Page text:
Based on IS6110 fingerprinting a total of 39 isolates were grouped within 13 clusters (see Fig. S1a in the supplemental material), thus generating 115 unique and 39 shared IS6110 DNA fingerprints. By applying MIRU-VNTR typing with the full set of 24 loci (Table (Table1)1) , a slightly better resolution with 117 unique and 37 clustered isolates (11 clusters) was observed (see Fig. S1b in the supplemental material). However, both methods yielded identical clustering rates of 16.9% due to minor differences in cluster compositions (see below and Table Table2).2). The use of the discriminatory subset of 15 MIRU-VNTR loci (Table (Table1)1) only marginally affected the resolution, with a clustering rate of 17.5% that resulted from the addition of a single cluster containing only two isolates (indicated by arrows in Fig. S1a and b in the supplemental material).
Spoligotyping slightly increased the resolution of MIRU-VNTR typing based on the 24 loci by discriminating three isolates clustered by this MIRU-VNTR set. These three isolates had distinct IS6110 RFLP profiles (see MIRU cluster 9 and 9b in Fig. S1b in the supplemental material and Fig. Fig.22 [see below]). The two additional isolates clustered by the 15 MIRU-VNTR loci (see above) were also discriminated by spoligotyping (see arrows in Fig. S1a and b in the supplemental material). Therefore, the maximal resolution was achieved by combining MIRU-VNTR typing based either on 15 or 24 loci with spoligotyping (clustering rate of 14.9%).
In comparison, the use of MIRU-VNTR typing based either on the 12 original MIRU-VNTR loci alone, in combination with three nonredundant exact tandem repeat (ETR) loci (8) or with spoligotyping, resulted in a significant increase of number of clusters and clustered isolates (with clustering rates of 32.5, 24.7, or 22.1%, respectively; Table Table2).2). This increase was principally due to lower discrimination of the 12 MIRU-VNTR loci among the 55 isolates of the predominant Haarlem lineage. Of these, 39 (71%) were clustered by 12 loci MIRU-VNTR typing, whereas 24 (44%) or 22 (40%) isolates were clustered by IS6110 DNA fingerprinting or by MIRU-VNTR based on 24 loci, respectively (data not shown).
Of the 13 IS6110 RFLP clusters grouping a total of 39 isolates, 10 including 32 isolates were found to be completely identical by the set of 24 MIRU-VNTR loci (Fig. (Fig.11 and Fig. S1 in supplemental material). These 10 clusters corresponded to five Haarlem, one Beijing, one Latin American Mediterranean, one Central Asian/Delhi, and two unassigned genotypes. In five cases, epidemiological links among clustered patients were confirmed by contact tracing.
Of the three remaining IS6110 RFLP clusters, one grouping two isolates with a Haarlem genotype showed a partial overlap with a cluster defined by the 24 MIRU-VNTR loci (cluster 9 and 9b; Fig. Fig.1).1). Three other isolates were additionally clustered with the former isolates by these markers. These isolates showed clear differences of at least three IS6110 bands in their RFLP profiles either mutually or with the two isolates clustered by IS6110 RFLP. These three isolates were also distinguished from one another and from the two clustered isolates by spoligotyping. No evidence of epidemiological links could be found among the patients in this cluster.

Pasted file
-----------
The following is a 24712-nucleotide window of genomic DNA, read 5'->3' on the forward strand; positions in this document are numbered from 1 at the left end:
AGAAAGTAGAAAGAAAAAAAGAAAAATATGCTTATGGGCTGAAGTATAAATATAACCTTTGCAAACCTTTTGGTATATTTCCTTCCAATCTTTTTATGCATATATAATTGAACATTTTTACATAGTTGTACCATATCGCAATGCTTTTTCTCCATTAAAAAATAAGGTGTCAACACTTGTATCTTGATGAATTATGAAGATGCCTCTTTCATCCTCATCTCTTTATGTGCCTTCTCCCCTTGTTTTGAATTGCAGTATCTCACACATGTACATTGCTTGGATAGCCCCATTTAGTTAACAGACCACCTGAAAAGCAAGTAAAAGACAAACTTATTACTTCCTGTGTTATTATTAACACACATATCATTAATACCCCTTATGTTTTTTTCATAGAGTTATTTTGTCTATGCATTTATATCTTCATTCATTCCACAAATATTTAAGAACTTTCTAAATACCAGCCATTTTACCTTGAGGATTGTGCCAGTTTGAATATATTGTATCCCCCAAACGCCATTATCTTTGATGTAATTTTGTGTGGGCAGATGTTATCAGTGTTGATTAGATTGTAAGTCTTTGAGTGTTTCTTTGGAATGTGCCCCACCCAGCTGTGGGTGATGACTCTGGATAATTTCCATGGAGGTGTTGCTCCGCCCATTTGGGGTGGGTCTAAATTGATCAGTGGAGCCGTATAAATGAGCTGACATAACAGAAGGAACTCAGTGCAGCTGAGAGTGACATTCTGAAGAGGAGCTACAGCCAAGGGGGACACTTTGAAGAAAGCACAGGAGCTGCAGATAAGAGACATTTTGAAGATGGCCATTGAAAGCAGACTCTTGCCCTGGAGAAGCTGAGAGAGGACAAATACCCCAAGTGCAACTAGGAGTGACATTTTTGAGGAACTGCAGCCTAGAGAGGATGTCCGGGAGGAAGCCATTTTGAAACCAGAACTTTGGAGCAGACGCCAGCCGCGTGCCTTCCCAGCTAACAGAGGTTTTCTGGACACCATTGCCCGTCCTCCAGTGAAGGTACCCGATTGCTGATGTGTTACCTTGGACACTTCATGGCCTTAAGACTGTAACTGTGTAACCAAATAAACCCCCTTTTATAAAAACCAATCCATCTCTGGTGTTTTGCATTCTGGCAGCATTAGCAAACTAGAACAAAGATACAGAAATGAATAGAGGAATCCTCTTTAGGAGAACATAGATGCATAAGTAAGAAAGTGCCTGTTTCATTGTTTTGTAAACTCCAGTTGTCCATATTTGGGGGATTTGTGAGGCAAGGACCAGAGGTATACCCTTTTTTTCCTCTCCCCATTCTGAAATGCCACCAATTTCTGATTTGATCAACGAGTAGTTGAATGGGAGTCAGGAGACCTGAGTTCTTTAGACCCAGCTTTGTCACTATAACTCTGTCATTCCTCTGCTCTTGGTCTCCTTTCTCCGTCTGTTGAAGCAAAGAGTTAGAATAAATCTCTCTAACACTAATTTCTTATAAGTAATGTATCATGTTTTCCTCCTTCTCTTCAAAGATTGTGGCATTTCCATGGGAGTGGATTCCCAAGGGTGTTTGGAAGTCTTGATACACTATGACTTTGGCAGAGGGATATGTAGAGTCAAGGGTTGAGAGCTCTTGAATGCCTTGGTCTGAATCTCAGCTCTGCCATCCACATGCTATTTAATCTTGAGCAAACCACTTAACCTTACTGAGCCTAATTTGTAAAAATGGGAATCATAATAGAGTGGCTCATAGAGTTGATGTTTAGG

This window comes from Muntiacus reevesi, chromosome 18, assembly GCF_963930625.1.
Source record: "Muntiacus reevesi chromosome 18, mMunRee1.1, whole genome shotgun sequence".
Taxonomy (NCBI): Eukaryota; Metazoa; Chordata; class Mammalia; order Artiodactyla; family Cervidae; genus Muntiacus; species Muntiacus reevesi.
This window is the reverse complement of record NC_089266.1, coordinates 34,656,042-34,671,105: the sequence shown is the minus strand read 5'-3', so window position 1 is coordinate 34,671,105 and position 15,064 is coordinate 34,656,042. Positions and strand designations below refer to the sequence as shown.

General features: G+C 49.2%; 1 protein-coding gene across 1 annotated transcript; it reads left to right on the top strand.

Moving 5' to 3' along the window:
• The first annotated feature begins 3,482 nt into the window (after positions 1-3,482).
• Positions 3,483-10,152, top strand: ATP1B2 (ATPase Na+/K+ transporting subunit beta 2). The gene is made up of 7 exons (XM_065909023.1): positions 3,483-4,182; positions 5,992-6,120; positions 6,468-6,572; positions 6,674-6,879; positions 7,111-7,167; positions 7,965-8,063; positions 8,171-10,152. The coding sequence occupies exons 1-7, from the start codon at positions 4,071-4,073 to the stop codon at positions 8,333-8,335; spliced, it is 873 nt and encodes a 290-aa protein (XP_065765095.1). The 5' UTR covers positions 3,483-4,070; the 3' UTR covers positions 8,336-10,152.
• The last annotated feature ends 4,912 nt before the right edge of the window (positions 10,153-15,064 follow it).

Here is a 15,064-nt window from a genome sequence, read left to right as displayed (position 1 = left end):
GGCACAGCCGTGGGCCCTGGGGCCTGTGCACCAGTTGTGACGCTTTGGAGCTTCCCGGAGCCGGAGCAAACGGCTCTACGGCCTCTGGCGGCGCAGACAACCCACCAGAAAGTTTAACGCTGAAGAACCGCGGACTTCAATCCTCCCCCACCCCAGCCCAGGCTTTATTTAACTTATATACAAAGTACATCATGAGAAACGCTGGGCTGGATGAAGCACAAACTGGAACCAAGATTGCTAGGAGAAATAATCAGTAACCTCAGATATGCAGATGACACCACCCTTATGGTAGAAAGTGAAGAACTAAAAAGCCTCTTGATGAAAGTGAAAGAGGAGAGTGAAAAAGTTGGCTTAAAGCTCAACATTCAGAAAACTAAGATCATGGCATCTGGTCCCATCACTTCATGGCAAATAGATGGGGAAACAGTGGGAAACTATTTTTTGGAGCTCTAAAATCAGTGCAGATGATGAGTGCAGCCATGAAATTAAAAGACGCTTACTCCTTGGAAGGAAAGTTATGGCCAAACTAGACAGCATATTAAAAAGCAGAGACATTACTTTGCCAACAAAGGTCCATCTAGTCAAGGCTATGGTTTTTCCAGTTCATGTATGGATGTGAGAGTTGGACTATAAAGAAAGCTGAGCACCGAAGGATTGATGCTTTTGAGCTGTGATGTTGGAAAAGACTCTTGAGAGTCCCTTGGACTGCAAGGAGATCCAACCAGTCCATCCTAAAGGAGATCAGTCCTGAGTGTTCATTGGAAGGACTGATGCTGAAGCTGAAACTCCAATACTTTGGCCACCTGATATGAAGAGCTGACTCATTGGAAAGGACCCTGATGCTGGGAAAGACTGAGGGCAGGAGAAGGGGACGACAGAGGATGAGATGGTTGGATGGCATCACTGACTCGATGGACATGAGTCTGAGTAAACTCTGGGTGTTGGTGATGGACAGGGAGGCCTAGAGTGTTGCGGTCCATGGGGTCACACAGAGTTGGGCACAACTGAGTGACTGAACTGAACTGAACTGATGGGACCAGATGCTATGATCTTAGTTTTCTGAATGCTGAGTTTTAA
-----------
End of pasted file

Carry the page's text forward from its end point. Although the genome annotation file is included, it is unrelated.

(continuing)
Conversely, three isolates with an East African Indian genotype and grouped within a cluster by their single IS6110 band fingerprint (cluster 1 in Fig. Fig.1)1) were distinguished by mutual MIRU-VNTR typing, with differences from 9 to 12 loci of the 24. This result was confirmed by spoligotypes mutually distinct by two blocks of spacers and compatible with the absence of evidence for epidemiological link among the respective patients.
Finally, cluster 12, grouping two isolates with an identical seven-band IS6110 fingerprint and an identical Haarlem spoligotype, was split by seven different MIRU-VNTR loci of the 24. Patient 1 of this cluster was an 31-year-old Algerian guest-worker without any history of previous TB disease and living in Germany since 1989. Patient 2 was a 46-year-old German whose source of infection could be traced to his brother suffering from TB in 1997. Although intensive prospective and retrospective interviews have been performed, no epidemiological connection between both patients nor with the brother of patient 2 could be established. It is therefore likely that patient 1 acquired his infection with this prevalent Haarlem genotype strain during his long stay in Germany independently from the other patients and that the development of disease during the study period is only coincidental.
In a companion study (24), the subset of 15 discriminatory loci was designed to concentrate the markers with the most frequent involvement in single-, double-, or triple-locus variations among closely related isolates from different lineages from cosmopolitan origins. Therefore, we examined the distribution of such events, limited to single-locus variations (SLVs) in this case, among the full set of 24 loci or within the 15-locus discriminatory subset in the Hamburg population. We then examined their significance by comparing them by IS6110 RFLP analysis.
When the 24 loci were considered, only nine cases of SLVs were detected among the 154 isolates (Fig. (Fig.2).2). These SLVs all involved markers also present in the 15-locus subset, i.e., twice locus MIRU 16 and once MIRU 10, 26, 40, and VNTR 0424, ETR A (2165), QUB-26 (4052), and VNTR 3690. These SLVs were found five times between Haarlem isolates, once between CAS/Delhi isolates, and three times between isolates with a T or an unassigned spoligotype. Consistent with the results of cluster analysis (see above), all of the isolates differing by a SLV were also defined as unique by IS6110 RFLP.